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Four New Justice Funds Dedicated

Four New Justice Funds Dedicated

The North Carolina Bar Association Foundation dedicated four new Justice Funds on Thursday, Nov. 20, at the N.C. Bar Center in Cary.

The new Justice Funds were dedicated in honor of John W. Mason of Asheville, the late Christy Eve Reid of Charlotte, the late William P. Skinner Jr. of Raleigh and C. Sydnor Thompson Jr. of Charlotte.

NCBA President Catharine Arrowood provided the welcome address and Executive Director Allan Head conducted the unveiling of the Justice Fund plaques. Beth Langley, chair of the Development Committee, provided remarks regarding NCBA Foundation Justice Funds, which total 108 following the dedication ceremony.

The John W. Mason Justice Fund was introduced by John Stevens and William Clarke. The William P. Skinner Jr. Justice Fund was introduced by John McMillan. The C. Sydnor Thompson Jr. Justice Fund was introduced by Mark Bernstein and James Preston. The Christy Eve Reid Justice Fund was introduced by Graham Holding Jr. and Jean Gordon Carter.

A Liberty Garden Walkway Bench was also dedicated in honor of Christy Eve Reid. Chair Craig Dalton Jr. provided remarks on behalf of the Estate Planning & Fiduciary Law Section, whose members provided funding for the walkway bench.

A Justice Fund is a named endowment that honors those North Carolina lawyers, past and present, whose careers have demonstrated dedication to the pursuit of justice and outstanding service to the profession and the public. One or more contributors may establish a Justice Fund to honor a colleague, family member or friend.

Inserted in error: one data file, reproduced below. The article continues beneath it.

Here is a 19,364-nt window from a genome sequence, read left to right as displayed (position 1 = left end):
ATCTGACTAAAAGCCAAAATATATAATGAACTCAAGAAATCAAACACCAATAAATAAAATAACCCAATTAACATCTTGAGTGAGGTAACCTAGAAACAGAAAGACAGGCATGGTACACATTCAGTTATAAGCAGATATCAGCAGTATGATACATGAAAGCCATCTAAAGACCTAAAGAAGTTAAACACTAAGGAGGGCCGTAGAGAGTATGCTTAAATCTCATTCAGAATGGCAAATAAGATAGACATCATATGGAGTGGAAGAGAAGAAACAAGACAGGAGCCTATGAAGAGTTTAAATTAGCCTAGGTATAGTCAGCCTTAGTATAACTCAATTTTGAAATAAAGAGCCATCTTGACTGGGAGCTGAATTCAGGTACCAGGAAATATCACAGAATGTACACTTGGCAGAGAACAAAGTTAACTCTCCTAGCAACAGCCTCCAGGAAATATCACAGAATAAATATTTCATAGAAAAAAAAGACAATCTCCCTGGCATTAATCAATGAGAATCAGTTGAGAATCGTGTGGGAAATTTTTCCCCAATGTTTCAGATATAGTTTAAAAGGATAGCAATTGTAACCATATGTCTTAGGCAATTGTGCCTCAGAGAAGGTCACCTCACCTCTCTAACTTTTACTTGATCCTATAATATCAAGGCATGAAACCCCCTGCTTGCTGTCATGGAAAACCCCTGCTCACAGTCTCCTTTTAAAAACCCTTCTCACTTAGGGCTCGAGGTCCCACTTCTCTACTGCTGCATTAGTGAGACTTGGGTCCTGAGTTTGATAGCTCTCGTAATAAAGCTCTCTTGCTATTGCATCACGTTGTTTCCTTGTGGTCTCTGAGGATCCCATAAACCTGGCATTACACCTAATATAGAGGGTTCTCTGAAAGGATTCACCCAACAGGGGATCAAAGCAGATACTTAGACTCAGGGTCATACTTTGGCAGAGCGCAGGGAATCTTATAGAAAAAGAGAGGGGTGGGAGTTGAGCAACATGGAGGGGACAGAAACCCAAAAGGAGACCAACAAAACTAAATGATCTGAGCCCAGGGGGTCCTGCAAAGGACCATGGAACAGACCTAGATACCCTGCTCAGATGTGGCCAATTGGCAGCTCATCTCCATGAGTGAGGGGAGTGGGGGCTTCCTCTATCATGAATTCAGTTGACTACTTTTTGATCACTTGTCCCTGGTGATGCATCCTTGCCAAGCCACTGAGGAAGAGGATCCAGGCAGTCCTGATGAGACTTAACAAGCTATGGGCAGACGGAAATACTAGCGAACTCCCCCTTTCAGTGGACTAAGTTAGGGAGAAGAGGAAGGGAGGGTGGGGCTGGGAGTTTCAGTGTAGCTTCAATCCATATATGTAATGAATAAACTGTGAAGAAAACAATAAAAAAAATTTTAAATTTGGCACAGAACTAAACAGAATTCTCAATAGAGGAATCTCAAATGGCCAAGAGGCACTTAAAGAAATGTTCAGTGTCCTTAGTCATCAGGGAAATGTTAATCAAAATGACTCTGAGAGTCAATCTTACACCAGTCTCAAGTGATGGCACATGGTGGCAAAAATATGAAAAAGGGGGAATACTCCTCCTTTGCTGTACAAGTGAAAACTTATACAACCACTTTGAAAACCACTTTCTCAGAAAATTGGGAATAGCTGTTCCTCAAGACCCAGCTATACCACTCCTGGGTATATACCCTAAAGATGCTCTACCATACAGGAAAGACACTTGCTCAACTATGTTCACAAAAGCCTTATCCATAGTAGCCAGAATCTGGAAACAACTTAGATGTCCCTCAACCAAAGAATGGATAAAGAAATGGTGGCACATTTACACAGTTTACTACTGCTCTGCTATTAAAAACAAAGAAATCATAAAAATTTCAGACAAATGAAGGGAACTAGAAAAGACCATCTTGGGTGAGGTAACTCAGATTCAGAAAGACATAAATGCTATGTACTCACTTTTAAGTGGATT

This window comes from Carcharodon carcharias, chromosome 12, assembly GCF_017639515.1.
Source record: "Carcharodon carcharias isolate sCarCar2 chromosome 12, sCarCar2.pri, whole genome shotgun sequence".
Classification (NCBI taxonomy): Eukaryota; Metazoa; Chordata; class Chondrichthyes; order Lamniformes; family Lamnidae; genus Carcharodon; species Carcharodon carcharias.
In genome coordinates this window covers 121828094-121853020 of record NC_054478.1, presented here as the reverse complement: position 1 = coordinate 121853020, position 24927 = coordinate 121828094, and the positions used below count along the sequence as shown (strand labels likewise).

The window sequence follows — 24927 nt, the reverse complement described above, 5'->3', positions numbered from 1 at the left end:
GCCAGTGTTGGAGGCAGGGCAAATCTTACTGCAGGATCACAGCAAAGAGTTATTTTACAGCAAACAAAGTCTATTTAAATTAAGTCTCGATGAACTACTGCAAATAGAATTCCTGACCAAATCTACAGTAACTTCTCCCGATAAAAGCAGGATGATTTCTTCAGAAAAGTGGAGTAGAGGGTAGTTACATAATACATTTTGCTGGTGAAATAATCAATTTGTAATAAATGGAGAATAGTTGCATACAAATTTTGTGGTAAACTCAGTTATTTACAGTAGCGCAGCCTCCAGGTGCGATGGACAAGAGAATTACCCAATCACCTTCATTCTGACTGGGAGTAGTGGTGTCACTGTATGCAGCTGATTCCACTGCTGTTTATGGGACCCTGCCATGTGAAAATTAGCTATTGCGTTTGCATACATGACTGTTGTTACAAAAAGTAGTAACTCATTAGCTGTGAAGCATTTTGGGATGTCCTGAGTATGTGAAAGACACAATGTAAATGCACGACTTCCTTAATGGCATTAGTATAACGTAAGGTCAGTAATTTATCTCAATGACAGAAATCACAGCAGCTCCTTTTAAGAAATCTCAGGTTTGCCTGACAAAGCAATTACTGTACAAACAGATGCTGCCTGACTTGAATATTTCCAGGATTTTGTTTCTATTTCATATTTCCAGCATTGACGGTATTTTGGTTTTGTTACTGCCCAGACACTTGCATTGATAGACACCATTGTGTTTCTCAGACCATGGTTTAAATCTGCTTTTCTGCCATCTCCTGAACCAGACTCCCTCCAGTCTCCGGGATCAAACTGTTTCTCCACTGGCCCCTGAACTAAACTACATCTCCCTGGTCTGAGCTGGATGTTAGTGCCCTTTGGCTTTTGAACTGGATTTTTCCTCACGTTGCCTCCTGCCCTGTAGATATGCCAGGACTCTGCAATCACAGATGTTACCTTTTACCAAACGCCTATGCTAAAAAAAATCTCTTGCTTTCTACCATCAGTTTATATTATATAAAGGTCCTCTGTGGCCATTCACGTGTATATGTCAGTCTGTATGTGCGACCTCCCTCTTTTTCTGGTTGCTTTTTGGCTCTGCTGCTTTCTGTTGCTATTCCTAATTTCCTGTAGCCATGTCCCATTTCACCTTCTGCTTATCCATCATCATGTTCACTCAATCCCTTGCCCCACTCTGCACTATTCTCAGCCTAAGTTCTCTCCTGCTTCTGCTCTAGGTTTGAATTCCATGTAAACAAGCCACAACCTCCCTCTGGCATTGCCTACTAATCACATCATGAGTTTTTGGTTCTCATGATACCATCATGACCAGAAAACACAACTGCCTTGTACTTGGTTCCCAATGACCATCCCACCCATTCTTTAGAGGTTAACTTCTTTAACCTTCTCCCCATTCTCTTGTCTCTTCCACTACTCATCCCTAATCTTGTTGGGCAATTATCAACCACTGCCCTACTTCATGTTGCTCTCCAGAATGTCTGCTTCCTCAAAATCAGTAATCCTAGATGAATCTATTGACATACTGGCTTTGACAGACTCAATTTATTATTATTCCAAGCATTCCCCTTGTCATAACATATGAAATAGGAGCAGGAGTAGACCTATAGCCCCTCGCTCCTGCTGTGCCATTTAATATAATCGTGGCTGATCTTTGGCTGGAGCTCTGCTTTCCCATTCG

Lawyers designated and honored by the creators of a Justice Fund receive special recognition in the form of a permanent plaque and biographical sketch maintained at the N.C. Bar Center. One or more contributors may establish a Justice Fund to honor a colleague, family member or friend through a combined gift of $35,000.

The NCBA Foundation Endowment was established in 1987 to enable the Foundation to fund programs and activities to better serve the public and the legal profession. To date, the endowment had awarded grants totaling $4.7 million for 596 projects.

Biographical sketches for the four new Justice Fund honorees read as follows:

John Weatherly Mason